On a personal level, we’ve all witnessed the decline of many things this year—our social lives, our ability to hold an interesting conversation, a basic level of dietary discipline…the casualties have been heavy.
It should come as no surprise, then, that the pandemic has caused similar reductions elsewhere, including Sydney’s rental property market. What may surprise you, though, is which suburbs have seen the sharpest decline in rent prices over this past year.
As a result of the COVID-19 pandemic and subsequent border closures earlier in 2020, Sydney’s rental market became flooded with new listings as temporary visa holders and tourists left the country, properties on short-term rental platforms like Airbnb and Stayz reverted to the long-term residential market, and young renters moved back home to help ease financial burdens imposed by Government restrictions. On top of that, a large chunk of Sydney’s workforce discovered if they could work from home, then home could be anywhere—causing a max exodus of city-dwellers to less densely populated areas.
Although vacancies across Sydney overall decreased for the first time in August after five consecutive months of increases, rent prices continue to plunge in certain areas of the city. According to a recently published Domain Rent Report, these suburbs are among the hardest hit.
With spectacular views of the harbour and such close proximity to The Rocks, Barangaroo, Circular Quay and the CBD, you’d think the affluent enclave of Millers Point would be immune to market melee. Alas, the harbourside suburb tops the list when it comes to sharpest declines in rent, with the weekly unit rent price dropping by 26.9% to a new median of $708. Homes that were converted into short-term holiday lets have now re-emerged in the residential pool, while many renters who chose Miller’s Point for its proximity to their workplace no longer need to live so close to the office as they continue to work remotely.
Nestled between the parklands south of Maroubra and the pacific, Sydney’s beachside suburb of Malabar is another unexpected addition to the list. A popular pick for those who want to remain in reasonable proximity to the city but still feel a seaside breeze, Malabar has seen a sharp decline in rent prices as more people flee to less-populated coastal towns due to workplace flexibility. Here, the median rent on a house is down 20.8% from last year to $950 a week.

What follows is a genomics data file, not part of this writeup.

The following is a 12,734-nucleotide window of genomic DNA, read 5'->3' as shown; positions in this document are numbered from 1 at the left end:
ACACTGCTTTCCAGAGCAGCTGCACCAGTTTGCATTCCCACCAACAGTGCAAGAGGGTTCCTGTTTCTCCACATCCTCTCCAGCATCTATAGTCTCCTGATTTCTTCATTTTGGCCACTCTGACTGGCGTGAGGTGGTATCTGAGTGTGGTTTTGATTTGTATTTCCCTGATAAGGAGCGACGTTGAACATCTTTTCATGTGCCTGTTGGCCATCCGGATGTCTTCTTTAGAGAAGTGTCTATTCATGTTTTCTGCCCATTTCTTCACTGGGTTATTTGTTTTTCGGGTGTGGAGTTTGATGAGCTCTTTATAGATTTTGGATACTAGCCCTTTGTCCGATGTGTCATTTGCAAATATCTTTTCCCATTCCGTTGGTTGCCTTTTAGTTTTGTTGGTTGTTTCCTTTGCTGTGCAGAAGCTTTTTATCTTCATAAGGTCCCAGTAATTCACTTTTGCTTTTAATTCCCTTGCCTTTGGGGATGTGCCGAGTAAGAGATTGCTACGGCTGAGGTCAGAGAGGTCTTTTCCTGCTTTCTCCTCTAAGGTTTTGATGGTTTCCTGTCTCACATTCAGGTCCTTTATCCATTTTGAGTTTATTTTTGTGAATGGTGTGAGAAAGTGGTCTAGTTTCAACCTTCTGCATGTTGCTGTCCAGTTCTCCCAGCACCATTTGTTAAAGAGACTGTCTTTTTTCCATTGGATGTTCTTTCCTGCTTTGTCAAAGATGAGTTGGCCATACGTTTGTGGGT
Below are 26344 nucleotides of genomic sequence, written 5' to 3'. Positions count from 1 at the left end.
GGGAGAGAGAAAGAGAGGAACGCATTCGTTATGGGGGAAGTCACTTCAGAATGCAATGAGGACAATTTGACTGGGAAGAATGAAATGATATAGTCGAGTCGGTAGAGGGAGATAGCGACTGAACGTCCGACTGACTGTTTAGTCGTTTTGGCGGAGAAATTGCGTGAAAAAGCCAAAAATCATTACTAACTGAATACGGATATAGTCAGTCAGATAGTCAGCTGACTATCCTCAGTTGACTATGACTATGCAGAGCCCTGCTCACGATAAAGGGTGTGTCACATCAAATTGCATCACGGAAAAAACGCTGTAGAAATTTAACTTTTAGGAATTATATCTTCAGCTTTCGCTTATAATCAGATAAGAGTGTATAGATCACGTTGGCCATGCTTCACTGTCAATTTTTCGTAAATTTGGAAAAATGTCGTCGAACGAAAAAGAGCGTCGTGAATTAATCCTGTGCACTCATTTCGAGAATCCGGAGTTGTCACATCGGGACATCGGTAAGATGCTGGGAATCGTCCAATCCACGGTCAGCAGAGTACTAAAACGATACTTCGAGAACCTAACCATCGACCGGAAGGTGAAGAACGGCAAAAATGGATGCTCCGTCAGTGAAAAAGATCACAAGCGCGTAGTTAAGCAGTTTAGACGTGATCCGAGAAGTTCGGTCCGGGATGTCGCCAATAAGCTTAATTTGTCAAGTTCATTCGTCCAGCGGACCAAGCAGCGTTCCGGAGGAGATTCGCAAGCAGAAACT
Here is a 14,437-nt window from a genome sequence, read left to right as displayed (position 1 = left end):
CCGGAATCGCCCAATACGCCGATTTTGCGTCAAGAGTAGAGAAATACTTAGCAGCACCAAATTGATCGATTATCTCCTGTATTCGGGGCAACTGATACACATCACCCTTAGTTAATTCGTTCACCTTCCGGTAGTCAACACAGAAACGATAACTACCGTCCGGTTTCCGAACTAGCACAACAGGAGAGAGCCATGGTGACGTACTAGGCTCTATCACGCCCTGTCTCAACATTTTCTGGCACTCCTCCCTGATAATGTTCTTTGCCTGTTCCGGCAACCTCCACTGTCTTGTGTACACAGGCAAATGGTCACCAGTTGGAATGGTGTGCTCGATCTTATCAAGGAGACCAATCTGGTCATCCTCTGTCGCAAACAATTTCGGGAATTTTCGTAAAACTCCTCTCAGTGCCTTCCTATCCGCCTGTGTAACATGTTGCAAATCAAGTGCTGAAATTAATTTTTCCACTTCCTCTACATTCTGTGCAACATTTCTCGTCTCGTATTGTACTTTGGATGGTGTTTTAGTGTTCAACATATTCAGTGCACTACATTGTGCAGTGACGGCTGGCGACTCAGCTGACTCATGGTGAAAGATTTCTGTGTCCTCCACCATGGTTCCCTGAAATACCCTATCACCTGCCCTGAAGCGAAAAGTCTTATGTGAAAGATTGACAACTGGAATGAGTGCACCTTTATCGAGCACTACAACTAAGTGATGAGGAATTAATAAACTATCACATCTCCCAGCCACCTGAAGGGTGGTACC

The inner-city suburb of Pyrmont has seen dramatic decline in rent prices for both units and houses in the area. The median rent on a home has fallen 16.5% to $710, and 15.1% to $620 for a unit. Overseas migration, decline in overseas student numbers and tourists, and the younger rental demographic moving back home to save money has all played a huge role in the growing disparity between supply and demand here. It’s neighbouring suburb of Haymarket has also seen a similar reduction in unit rental prices, falling 15.2% to $700.
Over the bridge on the Upper North Shore, the leafy and family friendly suburb of Warrawee boasts some of the best schools, including Knox Grammar. But despite its educational accolades, Warrawee has experienced a 15.8% decline in house rental prices, dropping to $1000 for a multi-bedroom home. Unit prices remain mostly unscathed here due to their relative scarcity, making up for only 29% of dwellings in the area.
A ‘bridesmaid’ suburb with great schools, cool eateries and a bustling community vibe, Marrickville’s trendy-twin has had the wind knocked out of its sails over the last nine months or so. After experiencing significant growth, the prices here have declined 14.3% from last year, with a unit now going for an average of $360 per week.
If pigs were ever to grow wings, this would be the year. And with reports of a 13.4% decline in house rental prices in Woollahra, we might want to pay more attention to the sky. One of the Eastern Suburbs’ most esteemed and exclusive neighbourhoods is currently listing weekly rent at $1295 for a multi-bedroom home. In May, 46.3% of properties were advertised with discounted rent here, owing largely to a lack of disposable income coupled with money strapped investors willing to take what they can get.